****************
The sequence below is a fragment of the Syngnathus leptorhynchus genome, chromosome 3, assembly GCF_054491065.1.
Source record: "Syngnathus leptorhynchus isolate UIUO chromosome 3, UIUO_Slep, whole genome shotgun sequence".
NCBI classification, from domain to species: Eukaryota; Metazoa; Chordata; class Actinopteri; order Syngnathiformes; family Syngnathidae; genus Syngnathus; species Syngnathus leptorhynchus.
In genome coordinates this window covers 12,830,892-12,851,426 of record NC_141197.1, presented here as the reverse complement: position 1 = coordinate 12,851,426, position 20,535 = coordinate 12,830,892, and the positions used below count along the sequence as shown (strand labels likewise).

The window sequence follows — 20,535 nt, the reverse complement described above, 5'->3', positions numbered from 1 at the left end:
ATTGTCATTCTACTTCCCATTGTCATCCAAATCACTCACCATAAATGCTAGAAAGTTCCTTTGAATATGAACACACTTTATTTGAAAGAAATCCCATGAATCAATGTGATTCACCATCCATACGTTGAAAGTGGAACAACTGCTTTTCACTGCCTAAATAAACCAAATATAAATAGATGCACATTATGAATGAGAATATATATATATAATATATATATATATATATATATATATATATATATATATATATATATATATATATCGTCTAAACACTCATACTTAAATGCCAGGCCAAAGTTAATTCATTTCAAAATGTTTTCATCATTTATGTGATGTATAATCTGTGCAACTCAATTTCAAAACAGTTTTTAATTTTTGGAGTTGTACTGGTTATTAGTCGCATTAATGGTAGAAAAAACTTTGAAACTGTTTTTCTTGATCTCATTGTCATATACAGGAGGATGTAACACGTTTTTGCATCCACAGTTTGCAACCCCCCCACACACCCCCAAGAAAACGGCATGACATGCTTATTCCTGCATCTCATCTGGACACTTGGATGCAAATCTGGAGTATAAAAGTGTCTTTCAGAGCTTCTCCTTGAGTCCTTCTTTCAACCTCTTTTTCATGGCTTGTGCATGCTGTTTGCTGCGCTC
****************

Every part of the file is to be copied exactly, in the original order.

The sequence below is a fragment of the Syngnathus leptorhynchus genome, chromosome 3, assembly GCF_054491065.1.
Source record: "Syngnathus leptorhynchus isolate UIUO chromosome 3, UIUO_Slep, whole genome shotgun sequence".
NCBI classification, from domain to species: Eukaryota; Metazoa; Chordata; class Actinopteri; order Syngnathiformes; family Syngnathidae; genus Syngnathus; species Syngnathus leptorhynchus.
In genome coordinates this window covers 12,830,892-12,851,426 of record NC_141197.1, presented here as the reverse complement: position 1 = coordinate 12,851,426, position 20,535 = coordinate 12,830,892, and the positions used below count along the sequence as shown (strand labels likewise).

The window sequence follows — 20,535 nt, the reverse complement described above, 5'->3', positions numbered from 1 at the left end:
ATTGTCATTCTACTTCCCATTGTCATCCAAATCACTCACCATAAATGCTAGAAAGTTCCTTTGAATATGAACACACTTTATTTGAAAGAAATCCCATGAATCAATGTGATTCACCATCCATACGTTGAAAGTGGAACAACTGCTTTTCACTGCCTAAATAAACCAAATATAAATAGATGCACATTATGAATGAGAATATATATATATAATATATATATATATATATATATATATATATATATATATATATATATATATATATCGTCTAAACACTCATACTTAAATGCCAGGCCAAAGTTAATTCATTTCAAAATGTTTTCATCATTTATGTGATGTATAATCTGTGCAACTCAATTTCAAAACAGTTTTTAATTTTTGGAGTTGTACTGGTTATTAGTCGCATTAATGGTAGAAAAAACTTTGAAACTGTTTTTCTTGATCTCATTGTCATATACAGGAGGATGTAACACGTTTTTGCATCCACAGTTTGCAACCCCCCCACACACCCCCAAGAAAACGGCATGACATGCTTATTCCTGCATCTCATCTGGACACTTGGATGCAAATCTGGAGTATAAAAGTGTCTTTCAGAGCTTCTCCTTGAGTCCTTCTTTCAACCTCTTTTTCATGGCTTGTGCATGCTGTTTGCTGCGCTC